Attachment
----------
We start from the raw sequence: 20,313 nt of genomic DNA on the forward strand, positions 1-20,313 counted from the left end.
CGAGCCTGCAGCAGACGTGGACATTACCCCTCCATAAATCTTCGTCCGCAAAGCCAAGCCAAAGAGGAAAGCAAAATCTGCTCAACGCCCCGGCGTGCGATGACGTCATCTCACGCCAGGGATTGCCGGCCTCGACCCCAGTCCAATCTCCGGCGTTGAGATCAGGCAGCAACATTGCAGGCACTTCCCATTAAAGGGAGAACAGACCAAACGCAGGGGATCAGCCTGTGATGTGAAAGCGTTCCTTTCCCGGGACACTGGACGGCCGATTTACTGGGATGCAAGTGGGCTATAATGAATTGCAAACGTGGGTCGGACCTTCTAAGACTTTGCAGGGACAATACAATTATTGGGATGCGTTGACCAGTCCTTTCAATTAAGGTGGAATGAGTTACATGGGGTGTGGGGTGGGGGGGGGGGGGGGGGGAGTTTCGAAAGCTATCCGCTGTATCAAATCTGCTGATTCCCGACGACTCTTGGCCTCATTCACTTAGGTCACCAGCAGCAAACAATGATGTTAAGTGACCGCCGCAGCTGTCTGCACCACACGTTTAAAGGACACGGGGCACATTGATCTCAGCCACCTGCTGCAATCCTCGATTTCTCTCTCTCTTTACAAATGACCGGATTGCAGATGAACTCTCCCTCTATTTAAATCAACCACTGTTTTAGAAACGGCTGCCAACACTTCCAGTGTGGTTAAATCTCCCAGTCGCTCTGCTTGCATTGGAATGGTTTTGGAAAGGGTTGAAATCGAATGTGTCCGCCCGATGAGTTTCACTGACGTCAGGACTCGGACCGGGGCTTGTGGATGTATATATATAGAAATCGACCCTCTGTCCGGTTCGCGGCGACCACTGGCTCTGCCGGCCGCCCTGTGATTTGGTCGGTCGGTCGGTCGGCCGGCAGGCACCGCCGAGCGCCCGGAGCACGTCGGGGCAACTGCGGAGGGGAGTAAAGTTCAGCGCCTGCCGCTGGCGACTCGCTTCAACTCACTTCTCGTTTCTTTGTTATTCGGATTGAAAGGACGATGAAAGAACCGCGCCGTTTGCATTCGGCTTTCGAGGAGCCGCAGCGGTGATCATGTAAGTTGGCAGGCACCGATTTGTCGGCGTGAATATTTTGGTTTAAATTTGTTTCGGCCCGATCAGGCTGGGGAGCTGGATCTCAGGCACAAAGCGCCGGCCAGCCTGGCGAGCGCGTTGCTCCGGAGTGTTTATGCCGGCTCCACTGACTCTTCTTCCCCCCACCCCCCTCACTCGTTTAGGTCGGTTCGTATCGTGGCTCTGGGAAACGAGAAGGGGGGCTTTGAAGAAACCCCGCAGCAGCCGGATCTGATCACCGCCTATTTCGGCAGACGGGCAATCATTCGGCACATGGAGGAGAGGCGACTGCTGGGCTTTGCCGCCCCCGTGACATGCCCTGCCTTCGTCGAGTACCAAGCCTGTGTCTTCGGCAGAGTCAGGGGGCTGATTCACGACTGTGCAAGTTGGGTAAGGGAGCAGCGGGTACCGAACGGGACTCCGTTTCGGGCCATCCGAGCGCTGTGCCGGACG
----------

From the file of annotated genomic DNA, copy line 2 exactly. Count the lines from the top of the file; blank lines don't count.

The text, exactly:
CGAGCCTGCAGCAGACGTGGACATTACCCCTCCATAAATCTTCGTCCGCAAAGCCAAGCCAAAGAGGAAAGCAAAATCTGCTCAACGCCCCGGCGTGCGATGACGTCATCTCACGCCAGGGATTGCCGGCCTCGACCCCAGTCCAATCTCCGGCGTTGAGATCAGGCAGCAACATTGCAGGCACTTCCCATTAAAGGGAGAACAGACCAAACGCAGGGGATCAGCCTGTGATGTGAAAGCGTTCCTTTCCCGGGACACTGGACGGCCGATTTACTGGGATGCAAGTGGGCTATAATGAATTGCAAACGTGGGTCGGACCTTCTAAGACTTTGCAGGGACAATACAATTATTGGGATGCGTTGACCAGTCCTTTCAATTAAGGTGGAATGAGTTACATGGGGTGTGGGGTGGGGGGGGGGGGGGGGGGAGTTTCGAAAGCTATCCGCTGTATCAAATCTGCTGATTCCCGACGACTCTTGGCCTCATTCACTTAGGTCACCAGCAGCAAACAATGATGTTAAGTGACCGCCGCAGCTGTCTGCACCACACGTTTAAAGGACACGGGGCACATTGATCTCAGCCACCTGCTGCAATCCTCGATTTCTCTCTCTCTTTACAAATGACCGGATTGCAGATGAACTCTCCCTCTATTTAAATCAACCACTGTTTTAGAAACGGCTGCCAACACTTCCAGTGTGGTTAAATCTCCCAGTCGCTCTGCTTGCATTGGAATGGTTTTGGAAAGGGTTGAAATCGAATGTGTCCGCCCGATGAGTTTCACTGACGTCAGGACTCGGACCGGGGCTTGTGGATGTATATATATAGAAATCGACCCTCTGTCCGGTTCGCGGCGACCACTGGCTCTGCCGGCCGCCCTGTGATTTGGTCGGTCGGTCGGTCGGCCGGCAGGCACCGCCGAGCGCCCGGAGCACGTCGGGGCAACTGCGGAGGGGAGTAAAGTTCAGCGCCTGCCGCTGGCGACTCGCTTCAACTCACTTCTCGTTTCTTTGTTATTCGGATTGAAAGGACGATGAAAGAACCGCGCCGTTTGCATTCGGCTTTCGAGGAGCCGCAGCGGTGATCATGTAAGTTGGCAGGCACCGATTTGTCGGCGTGAATATTTTGGTTTAAATTTGTTTCGGCCCGATCAGGCTGGGGAGCTGGATCTCAGGCACAAAGCGCCGGCCAGCCTGGCGAGCGCGTTGCTCCGGAGTGTTTATGCCGGCTCCACTGACTCTTCTTCCCCCCACCCCCCTCACTCGTTTAGGTCGGTTCGTATCGTGGCTCTGGGAAACGAGAAGGGGGGCTTTGAAGAAACCCCGCAGCAGCCGGATCTGATCACCGCCTATTTCGGCAGACGGGCAATCATTCGGCACATGGAGGAGAGGCGACTGCTGGGCTTTGCCGCCCCCGTGACATGCCCTGCCTTCGTCGAGTACCAAGCCTGTGTCTTCGGCAGAGTCAGGGGGCTGATTCACGACTGTGCAAGTTGGGTAAGGGAGCAGCGGGTACCGAACGGGACTCCGTTTCGGGCCATCCGAGCGCTGTGCCGGACG